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sad girl


Download links and information about sad girl by Amy Allison. This album was released in 2001 and it belongs to Country, Alternative Country, Pop, Alternative genres. It contains 12 tracks with total duration of 40:23 minutes.

Artist: Amy Allison
Release date: 2001
Genre: Country, Alternative Country, Pop, Alternative
Tracks: 12
Duration: 40:23
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No. Title Length
1. Listless and Lonesome 4:21
2. One Thing In Mind 3:49
3. Sad Girl 3:33
4. Everybody Thinks You're an Angel 4:10
5. It's Not Wrong 2:23
6. Family 4:27
7. Shadow of a Man 2:25
8. Sad State of Affairs 3:17
9. Where Did You Go? 4:02
10. Lost On You 3:08
11. Do I Miss You? 2:00
12. New Year's Eve 2:48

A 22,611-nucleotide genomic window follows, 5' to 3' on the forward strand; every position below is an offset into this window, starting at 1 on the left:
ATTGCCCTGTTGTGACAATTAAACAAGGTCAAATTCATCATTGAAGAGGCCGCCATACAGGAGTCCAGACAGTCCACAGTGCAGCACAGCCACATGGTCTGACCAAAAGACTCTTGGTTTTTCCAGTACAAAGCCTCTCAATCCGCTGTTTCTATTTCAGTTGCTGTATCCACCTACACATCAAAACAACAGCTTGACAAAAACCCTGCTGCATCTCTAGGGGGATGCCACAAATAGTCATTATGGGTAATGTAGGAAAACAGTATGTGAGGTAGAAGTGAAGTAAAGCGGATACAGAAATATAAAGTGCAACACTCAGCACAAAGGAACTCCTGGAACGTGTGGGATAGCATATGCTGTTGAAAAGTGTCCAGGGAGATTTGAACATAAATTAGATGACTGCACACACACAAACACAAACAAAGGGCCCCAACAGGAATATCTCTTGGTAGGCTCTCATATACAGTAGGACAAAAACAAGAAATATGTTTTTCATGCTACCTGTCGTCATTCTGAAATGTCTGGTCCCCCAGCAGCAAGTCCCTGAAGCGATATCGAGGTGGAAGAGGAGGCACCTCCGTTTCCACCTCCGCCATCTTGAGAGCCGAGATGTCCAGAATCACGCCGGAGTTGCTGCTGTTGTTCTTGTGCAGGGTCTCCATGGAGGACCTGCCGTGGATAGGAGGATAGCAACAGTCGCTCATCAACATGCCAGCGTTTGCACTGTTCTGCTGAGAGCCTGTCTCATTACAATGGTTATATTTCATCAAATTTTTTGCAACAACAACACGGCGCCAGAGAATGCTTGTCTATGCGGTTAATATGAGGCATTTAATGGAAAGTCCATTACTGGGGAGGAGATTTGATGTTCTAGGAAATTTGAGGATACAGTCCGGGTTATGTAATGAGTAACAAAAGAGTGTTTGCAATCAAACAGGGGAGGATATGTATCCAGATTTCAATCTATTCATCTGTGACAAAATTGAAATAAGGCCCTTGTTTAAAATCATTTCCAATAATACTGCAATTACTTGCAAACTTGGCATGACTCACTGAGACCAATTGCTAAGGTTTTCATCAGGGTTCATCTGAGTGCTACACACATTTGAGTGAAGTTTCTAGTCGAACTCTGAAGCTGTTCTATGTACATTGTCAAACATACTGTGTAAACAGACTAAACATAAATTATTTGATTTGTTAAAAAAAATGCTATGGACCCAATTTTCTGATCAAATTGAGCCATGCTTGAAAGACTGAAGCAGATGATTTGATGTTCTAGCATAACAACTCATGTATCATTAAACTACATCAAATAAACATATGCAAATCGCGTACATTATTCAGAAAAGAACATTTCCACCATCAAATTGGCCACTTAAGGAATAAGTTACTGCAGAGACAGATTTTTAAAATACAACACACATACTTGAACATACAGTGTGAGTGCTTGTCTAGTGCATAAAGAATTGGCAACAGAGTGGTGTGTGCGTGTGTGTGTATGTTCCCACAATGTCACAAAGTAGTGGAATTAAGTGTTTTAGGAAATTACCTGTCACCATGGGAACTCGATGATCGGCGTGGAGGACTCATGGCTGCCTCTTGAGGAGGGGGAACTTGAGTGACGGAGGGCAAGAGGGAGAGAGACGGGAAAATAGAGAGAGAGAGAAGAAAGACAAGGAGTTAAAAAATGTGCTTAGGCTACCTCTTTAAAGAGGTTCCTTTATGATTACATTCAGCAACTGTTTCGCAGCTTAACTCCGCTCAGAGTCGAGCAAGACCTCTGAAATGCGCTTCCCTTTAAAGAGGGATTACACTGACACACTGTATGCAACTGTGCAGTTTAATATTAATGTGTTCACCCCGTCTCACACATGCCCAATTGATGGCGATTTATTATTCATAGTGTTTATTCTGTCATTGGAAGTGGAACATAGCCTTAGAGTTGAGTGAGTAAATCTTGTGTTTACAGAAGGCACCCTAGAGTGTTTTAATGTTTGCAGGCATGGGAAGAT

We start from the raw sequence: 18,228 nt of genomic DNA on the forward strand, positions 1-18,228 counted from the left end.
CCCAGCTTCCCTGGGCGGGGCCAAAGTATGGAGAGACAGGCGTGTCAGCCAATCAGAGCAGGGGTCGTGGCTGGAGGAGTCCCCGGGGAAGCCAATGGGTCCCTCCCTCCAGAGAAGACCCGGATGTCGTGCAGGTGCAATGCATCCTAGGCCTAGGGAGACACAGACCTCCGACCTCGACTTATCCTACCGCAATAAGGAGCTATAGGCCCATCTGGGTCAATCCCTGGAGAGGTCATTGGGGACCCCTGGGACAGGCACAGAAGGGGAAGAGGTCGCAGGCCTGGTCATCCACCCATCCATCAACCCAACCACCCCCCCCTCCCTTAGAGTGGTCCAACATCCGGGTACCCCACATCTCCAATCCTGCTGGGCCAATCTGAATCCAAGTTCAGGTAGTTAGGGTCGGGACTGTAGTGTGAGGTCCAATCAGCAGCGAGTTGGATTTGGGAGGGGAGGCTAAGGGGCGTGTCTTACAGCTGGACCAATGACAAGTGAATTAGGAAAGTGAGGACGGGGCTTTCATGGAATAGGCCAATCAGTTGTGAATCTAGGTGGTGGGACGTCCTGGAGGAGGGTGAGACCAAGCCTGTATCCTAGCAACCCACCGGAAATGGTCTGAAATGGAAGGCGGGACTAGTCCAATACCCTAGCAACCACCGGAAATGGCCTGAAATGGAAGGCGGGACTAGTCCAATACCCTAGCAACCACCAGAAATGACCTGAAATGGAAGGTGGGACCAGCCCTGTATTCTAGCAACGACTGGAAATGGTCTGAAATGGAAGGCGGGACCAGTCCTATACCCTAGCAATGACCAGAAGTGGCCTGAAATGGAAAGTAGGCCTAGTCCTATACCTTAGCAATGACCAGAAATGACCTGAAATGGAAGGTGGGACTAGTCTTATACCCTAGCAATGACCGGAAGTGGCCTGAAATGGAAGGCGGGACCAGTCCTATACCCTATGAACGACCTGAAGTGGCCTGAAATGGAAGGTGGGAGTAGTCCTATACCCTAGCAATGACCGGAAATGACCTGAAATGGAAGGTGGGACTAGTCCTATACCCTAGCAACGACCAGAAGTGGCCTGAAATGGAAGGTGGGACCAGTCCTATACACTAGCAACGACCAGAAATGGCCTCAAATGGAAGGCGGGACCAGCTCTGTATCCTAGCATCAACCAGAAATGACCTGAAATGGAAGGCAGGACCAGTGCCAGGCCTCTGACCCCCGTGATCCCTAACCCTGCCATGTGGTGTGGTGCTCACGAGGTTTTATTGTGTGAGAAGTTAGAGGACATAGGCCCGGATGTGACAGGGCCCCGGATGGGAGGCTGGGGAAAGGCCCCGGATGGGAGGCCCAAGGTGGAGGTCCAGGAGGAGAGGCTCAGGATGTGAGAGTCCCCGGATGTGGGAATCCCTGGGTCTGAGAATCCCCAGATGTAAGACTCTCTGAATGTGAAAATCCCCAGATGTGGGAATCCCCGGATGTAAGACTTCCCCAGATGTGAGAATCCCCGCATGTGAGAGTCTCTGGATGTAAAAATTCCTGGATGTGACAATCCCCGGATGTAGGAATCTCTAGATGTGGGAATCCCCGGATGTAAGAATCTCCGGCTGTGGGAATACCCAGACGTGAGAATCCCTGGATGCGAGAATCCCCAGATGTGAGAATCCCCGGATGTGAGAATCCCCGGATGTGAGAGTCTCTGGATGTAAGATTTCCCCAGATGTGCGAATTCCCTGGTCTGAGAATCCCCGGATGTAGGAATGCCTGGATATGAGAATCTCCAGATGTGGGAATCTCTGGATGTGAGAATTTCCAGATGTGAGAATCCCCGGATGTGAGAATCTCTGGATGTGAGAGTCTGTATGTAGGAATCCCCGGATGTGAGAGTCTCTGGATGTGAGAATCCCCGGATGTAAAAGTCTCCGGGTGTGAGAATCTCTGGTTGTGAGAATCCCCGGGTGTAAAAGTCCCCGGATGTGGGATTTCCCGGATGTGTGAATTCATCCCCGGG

Sad Girl not only is the title of Amy Allison's second solo album, but it's also an apt description for her music. The follow-up to her 1996 debut (the also-appropriately named The Maudlin Years) is filled with songs sufficed in sadness and heartache. She opens the disc singing: "I'm listless and lonesome and I don't know what to do/There was a time when I lived only for you/But where have you gone to, you're nowhere to be found." And the rest of the songs find her sorting over troubled relationships, from being deceived ("One Thing in Mind" and "Everybody Thinks You're an Angel") to being deserted ("Where Did You Go?" and "Do I Miss You?"). Most of the tunes are performed in a spare, plaintive country style that compliments the songs' soul-bearing nature. Allison does shift away from her forlorn tunes of wronged women midway through the disc with "Shadow of a Man" and "Sad State of Affairs." The former is a comic, honky tonkin' rocker about a man getting embarrassingly drunk at a wedding, while the latter is a old-fashioned country lament that finds the woman, not the husband, as the cheating spouse. These two songs demonstrate that Allison is not always the victimized girl who "can start crying without even trying." Although her unique nasally, twangy vocal style — suggesting a mix of Iris Dement and Victoria Williams — is something of an acquired taste, it well-suits her mournful lyrics. This disc as well is something of an acquired taste. Like Lucinda Williams' Essence, the confessional, melancholic songs here dwell deeply in despair, which can be hard to take, but Allison pens such emotionally stirring songs that the listener can't help but be moved.